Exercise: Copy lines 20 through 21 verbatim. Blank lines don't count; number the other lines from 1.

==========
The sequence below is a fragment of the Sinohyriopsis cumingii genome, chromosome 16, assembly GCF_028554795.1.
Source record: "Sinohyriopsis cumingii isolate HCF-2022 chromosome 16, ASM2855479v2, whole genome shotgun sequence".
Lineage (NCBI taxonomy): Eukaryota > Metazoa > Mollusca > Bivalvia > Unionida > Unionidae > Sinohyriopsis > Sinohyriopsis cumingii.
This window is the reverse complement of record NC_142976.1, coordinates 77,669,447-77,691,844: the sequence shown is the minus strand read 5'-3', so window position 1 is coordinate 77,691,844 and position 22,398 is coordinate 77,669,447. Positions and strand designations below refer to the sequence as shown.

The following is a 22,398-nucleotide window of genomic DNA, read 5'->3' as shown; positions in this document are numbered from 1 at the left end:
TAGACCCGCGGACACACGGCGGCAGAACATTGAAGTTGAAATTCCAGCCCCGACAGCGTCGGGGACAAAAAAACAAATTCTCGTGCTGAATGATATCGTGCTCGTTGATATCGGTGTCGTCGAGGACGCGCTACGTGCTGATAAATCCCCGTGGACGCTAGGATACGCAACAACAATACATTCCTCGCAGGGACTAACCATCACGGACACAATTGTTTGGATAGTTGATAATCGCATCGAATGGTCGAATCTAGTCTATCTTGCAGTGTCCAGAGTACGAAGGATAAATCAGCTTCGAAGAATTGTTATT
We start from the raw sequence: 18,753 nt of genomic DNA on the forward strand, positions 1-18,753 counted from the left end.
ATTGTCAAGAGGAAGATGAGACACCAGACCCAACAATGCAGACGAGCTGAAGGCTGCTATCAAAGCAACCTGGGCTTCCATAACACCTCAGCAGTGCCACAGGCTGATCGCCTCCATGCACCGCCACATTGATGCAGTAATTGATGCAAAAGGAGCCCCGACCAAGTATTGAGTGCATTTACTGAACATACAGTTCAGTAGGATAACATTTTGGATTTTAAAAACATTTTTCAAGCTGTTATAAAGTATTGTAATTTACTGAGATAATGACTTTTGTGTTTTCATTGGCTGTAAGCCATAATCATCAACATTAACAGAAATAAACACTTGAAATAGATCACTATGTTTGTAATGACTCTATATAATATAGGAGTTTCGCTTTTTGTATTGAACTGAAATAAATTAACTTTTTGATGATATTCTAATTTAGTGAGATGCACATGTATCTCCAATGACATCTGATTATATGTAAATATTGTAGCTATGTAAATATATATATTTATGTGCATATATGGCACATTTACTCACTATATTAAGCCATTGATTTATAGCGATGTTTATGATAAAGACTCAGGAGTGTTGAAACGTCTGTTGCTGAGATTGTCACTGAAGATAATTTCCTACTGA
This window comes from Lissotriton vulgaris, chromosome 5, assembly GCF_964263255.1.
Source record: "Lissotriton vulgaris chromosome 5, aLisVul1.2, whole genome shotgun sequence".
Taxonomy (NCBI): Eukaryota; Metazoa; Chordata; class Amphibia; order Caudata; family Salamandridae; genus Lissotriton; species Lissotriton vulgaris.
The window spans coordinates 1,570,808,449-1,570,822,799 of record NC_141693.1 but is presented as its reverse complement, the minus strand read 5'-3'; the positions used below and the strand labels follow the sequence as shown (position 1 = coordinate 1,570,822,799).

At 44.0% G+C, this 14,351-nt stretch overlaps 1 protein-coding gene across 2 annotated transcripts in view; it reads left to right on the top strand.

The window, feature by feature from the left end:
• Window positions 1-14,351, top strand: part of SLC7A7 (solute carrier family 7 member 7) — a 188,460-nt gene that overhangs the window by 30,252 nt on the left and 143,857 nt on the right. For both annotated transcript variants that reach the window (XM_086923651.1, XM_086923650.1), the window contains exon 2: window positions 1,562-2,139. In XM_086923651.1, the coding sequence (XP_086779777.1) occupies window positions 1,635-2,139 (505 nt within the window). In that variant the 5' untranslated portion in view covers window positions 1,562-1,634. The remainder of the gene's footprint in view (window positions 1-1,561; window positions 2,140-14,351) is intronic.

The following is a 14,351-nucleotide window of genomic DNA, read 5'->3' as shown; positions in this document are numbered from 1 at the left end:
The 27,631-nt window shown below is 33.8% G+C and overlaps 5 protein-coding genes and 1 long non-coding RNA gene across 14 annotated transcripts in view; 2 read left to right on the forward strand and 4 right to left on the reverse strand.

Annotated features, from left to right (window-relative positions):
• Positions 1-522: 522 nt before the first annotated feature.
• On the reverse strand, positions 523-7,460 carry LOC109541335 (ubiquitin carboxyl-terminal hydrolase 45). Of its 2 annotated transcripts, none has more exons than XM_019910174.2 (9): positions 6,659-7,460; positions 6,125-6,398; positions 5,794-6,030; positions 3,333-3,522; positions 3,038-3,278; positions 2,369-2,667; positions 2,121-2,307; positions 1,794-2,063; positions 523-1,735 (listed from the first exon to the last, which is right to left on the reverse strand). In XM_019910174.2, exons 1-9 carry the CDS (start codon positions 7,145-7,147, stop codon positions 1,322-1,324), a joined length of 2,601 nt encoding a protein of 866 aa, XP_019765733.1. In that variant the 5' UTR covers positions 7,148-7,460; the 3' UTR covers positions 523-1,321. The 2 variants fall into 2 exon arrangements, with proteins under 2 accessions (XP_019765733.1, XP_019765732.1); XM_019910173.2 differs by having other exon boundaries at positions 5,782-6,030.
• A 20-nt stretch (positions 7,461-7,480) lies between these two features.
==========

• On the reverse strand, positions 523-7,460 carry LOC109541335 (ubiquitin carboxyl-terminal hydrolase 45). Of its 2 annotated transcripts, none has more exons than XM_019910174.2 (9): positions 6,659-7,460; positions 6,125-6,398; positions 5,794-6,030; positions 3,333-3,522; positions 3,038-3,278; positions 2,369-2,667; positions 2,121-2,307; positions 1,794-2,063; positions 523-1,735 (listed from the first exon to the last, which is right to left on the reverse strand). In XM_019910174.2, exons 1-9 carry the CDS (start codon positions 7,145-7,147, stop codon positions 1,322-1,324), a joined length of 2,601 nt encoding a protein of 866 aa, XP_019765733.1. In that variant the 5' UTR covers positions 7,148-7,460; the 3' UTR covers positions 523-1,321. The 2 variants fall into 2 exon arrangements, with proteins under 2 accessions (XP_019765733.1, XP_019765732.1); XM_019910173.2 differs by having other exon boundaries at positions 5,782-6,030.
• A 20-nt stretch (positions 7,461-7,480) lies between these two features.